The idea is to link people who have experienced trauma with those who are trying to cope with a railroad death or near-death, said Mark Jones, Union Pacific's director of employee assistance and support services.
"People who have experienced a tragedy tend to think that no one else knows what they are experiencing," Jones said. "Through peer support, they realize they are not alone, and that's a driving force here."
Stewart says about 25 percent to 30 percent of engineers and conductors in accidents get long-term help from a mental health professional.
But most come back to the job with more respect for what they do. Stewart wishes motorists and pedestrians would adopt that outlook when they encounter a moving train.
"A train is a very large, heavy weapon," Stewart said. "It's moving steel, running at a high rate of speed, and it's very, very unforgiving."
Monte Whaley: 720-929-0907, mwhaley@denverpost.com or twitter.com/montewhaley
Deaths in transit incidents
A look at the deaths that have involved light-rail trains, buses or commercial trains in Colorado since 2010.
Feb 9: Victoria D. Archibald, 16, was struck by a train in Wellington after walking on railroad tracks while apparently distracted by a personal electronic device.
Feb 12: Naythan Cordova, 41, is hit by a light-rail train and dragged a "significant distance" before it stopped at 14th and California streets.
Aug. 10: Eric Velasquez, 18, is thrown from an out-of-control vehicle onto train tracks near Pueblo, where he is hit by an oncoming train. It happened at northbound Interstate 25 past West 13th Street.
Aug. 22: A 13-year-old is hit while walking on train tracks near Loveland in an apparent suicide.
Sept. 26: A train hits a 54-year-old woman standing on tracks in Louisville in an apparent suicide.
Oct 8: Railroad conductor Dawn Trettenero, 41, is trapped between two train cars in Colorado Springs in an industrial accident.
Oct 12: A 17-year-old girl is hit by a light-rail train in a fenced-off area in Golden, near U.S. 6 and Ulysses Street, in an apparent suicide.
Nov. 6: Charles Dial, 62, is hit by an RTD bus near the Boulder Transit Center.
Dec. 16: A light-rail train hits an Arapahoe County boy, 14, who was in a restricted tunnel area near the Colorado station, in an apparent suicide.
March 6: Delrod Spearman, 29, stumbled and fell into the path of a light-rail train at West 10th Avenue and Osage.
June 28: Richard Paul Christman, 38, fell under an RTD bus as he ran toward the rear door as it was leaving the intersection of South Irving Street and West Alameda Avenue.
Aug. 19: A motorcycle rider was killed after he ran a red light at West 53rd Avenue and Wadsworth Boulevard in Arvada and crashed into the side of an RTD bus.
Aug. 27: A man was killed by a train in Monument near Park Trail Drive and Blizzard Valley Trail in an apparent suicide.
Jan. 1: Joanie Kocab, 29, was intoxicated and walking along Colorado 82 in the bus lane by Owl Creek Road near Aspen and hit by an RFTA bus.
March 12: A 24-year-old man jumped under a train in Fort Collins as he walked along South Mason Street in an apparent suicide.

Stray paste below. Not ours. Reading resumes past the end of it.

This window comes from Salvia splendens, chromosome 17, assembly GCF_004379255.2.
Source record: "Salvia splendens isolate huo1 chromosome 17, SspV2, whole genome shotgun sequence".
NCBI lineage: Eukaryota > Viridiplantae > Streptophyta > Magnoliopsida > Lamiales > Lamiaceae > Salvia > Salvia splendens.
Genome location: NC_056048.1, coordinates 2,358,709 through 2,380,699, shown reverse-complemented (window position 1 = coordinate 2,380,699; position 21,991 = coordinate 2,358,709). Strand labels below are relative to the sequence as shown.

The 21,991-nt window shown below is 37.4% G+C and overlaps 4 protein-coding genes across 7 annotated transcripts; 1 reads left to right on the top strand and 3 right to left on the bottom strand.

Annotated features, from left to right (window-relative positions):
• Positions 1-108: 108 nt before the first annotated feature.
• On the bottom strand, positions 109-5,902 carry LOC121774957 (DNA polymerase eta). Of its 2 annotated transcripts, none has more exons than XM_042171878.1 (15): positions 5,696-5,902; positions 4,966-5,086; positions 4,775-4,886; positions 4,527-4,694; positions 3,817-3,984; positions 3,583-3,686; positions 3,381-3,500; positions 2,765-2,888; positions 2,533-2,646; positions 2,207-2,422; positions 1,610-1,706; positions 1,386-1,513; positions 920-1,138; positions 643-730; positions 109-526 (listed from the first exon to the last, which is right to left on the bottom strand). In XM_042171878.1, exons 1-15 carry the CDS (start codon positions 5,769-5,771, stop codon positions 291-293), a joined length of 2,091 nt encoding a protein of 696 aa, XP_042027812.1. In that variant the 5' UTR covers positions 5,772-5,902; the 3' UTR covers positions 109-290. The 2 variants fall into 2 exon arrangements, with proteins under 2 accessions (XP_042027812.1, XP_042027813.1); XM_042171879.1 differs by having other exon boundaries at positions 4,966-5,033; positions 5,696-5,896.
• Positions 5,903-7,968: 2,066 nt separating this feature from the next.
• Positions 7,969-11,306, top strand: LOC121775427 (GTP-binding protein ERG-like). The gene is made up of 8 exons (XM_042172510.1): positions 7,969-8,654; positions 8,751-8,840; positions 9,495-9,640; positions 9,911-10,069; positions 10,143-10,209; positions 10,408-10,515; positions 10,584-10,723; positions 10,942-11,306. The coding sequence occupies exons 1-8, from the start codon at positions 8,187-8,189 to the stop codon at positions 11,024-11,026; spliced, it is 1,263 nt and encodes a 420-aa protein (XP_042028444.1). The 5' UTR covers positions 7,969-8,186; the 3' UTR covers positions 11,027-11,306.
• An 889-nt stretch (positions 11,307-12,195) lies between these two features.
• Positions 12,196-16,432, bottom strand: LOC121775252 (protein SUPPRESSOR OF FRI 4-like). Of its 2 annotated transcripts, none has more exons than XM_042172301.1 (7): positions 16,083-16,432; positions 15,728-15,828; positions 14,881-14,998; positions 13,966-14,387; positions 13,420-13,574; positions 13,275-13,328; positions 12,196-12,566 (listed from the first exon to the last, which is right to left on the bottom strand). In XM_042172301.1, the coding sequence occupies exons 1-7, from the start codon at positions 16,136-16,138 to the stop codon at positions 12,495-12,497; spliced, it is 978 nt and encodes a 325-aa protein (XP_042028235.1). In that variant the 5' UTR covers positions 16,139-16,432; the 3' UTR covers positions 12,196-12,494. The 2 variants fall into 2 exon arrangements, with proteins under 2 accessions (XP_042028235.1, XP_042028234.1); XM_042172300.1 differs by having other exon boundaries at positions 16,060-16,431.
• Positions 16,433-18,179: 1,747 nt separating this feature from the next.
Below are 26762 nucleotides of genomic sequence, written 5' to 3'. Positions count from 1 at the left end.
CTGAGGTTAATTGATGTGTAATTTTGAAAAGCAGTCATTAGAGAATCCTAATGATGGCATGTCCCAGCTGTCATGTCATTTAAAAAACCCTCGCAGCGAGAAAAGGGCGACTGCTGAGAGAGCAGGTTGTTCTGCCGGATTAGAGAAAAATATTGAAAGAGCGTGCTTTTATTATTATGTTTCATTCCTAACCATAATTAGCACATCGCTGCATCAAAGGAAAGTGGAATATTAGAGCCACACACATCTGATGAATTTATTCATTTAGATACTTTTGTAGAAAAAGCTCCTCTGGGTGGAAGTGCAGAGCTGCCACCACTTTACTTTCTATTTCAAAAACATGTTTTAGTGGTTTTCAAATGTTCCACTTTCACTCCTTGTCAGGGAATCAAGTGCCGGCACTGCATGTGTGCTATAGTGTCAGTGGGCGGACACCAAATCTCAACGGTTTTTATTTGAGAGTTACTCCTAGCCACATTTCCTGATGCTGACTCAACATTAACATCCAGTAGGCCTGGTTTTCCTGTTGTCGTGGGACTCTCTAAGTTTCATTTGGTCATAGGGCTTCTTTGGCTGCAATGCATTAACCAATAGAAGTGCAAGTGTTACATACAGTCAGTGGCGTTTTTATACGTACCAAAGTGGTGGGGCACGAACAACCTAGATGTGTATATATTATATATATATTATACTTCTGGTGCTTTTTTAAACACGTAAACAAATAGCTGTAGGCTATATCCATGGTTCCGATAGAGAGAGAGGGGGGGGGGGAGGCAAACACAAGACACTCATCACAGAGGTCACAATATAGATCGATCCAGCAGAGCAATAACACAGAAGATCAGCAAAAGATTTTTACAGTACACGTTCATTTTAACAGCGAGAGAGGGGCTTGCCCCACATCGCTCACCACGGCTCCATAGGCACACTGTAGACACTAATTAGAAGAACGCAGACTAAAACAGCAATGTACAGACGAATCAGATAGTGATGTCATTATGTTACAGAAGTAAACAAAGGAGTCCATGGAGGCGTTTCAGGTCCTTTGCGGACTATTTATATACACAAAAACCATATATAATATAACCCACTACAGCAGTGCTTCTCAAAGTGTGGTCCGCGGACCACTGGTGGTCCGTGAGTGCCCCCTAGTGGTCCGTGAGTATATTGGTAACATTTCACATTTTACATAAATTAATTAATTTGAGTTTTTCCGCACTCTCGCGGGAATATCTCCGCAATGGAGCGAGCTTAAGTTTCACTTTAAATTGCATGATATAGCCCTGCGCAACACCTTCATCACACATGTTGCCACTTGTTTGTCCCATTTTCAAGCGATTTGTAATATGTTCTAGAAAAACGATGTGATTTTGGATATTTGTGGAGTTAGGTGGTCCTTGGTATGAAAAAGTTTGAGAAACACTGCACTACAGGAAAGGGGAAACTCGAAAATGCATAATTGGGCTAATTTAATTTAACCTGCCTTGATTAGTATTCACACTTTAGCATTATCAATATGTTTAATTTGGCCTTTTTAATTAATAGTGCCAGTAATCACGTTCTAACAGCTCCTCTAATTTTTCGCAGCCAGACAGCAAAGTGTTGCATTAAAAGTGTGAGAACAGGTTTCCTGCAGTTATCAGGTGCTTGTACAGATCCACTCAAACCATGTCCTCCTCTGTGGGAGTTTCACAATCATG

March 17: Ashley Nicole Vale, 27, was hit by a passenger train as she was walking on the tracks wearing ear buds near Silt in Garfield County.
May 26: A woman in a fenced-off area between East Mississippi Avenue and South Acoma Street in Denver was struck by a light-rail train in an apparent suicide.
Sept. 26: Jack Frost, 48, a transient of Fort Collins, was hit by a train near the intersection of Jefferson and Linden streets after apparently passing out on the tracks.
Jan. 27: A 19-year-old man is struck by a train in Castle Rock, at Perry Street between 1st and 2nd streets, in an apparent suicide.
June 19: Douglas Strickland, 51, is hit by a light-rail train when he waited for a southbound train to pass at the crossing at West 14th Avenue and Osage Street, then pedaled his bike into the path of a northbound train.
Sept. 20: Jessica Lubken, 26, was intoxicated when she was swept under a moving light-rail train in Denver near 24th and Welton streets.
Nov. 6: A man walks into the path of a train near West 76th Avenue and Simms Street in Arvada in an apparent suicide.
Feb. 23: Paul Michael Mettam, 36, is hit by a light-rail train between Union Station and the Pepsi Center when he was on the tracks in a fenced-off area.
March 12: A 52-year-old man ran in front of a train in Fort Collins near Old Main Drive and South Mason Street in an apparent suicide.
April 3: Carla Miranda and Dustin Peletier, both 29, were killed when an RTD bus ran a red light at East Eighth Avenue and Lincoln Street and hit the car they were in.
April 5: Clinton Grider, 78, was intoxicated and stepped in front of an RTD bus near South Peoria Street and East Mississippi Avenue.
April 6: Bicyclist Marvin "Chip" Webb, 42, is stuck by an RTD bus near the intersection of South Public Road and City Center Circle in Lafayette.
Dec. 7: Harry Exner, 19, was crossing the tracks in a restricted area and hit by a light-rail train near the Alameda station.Source: The Denver Post library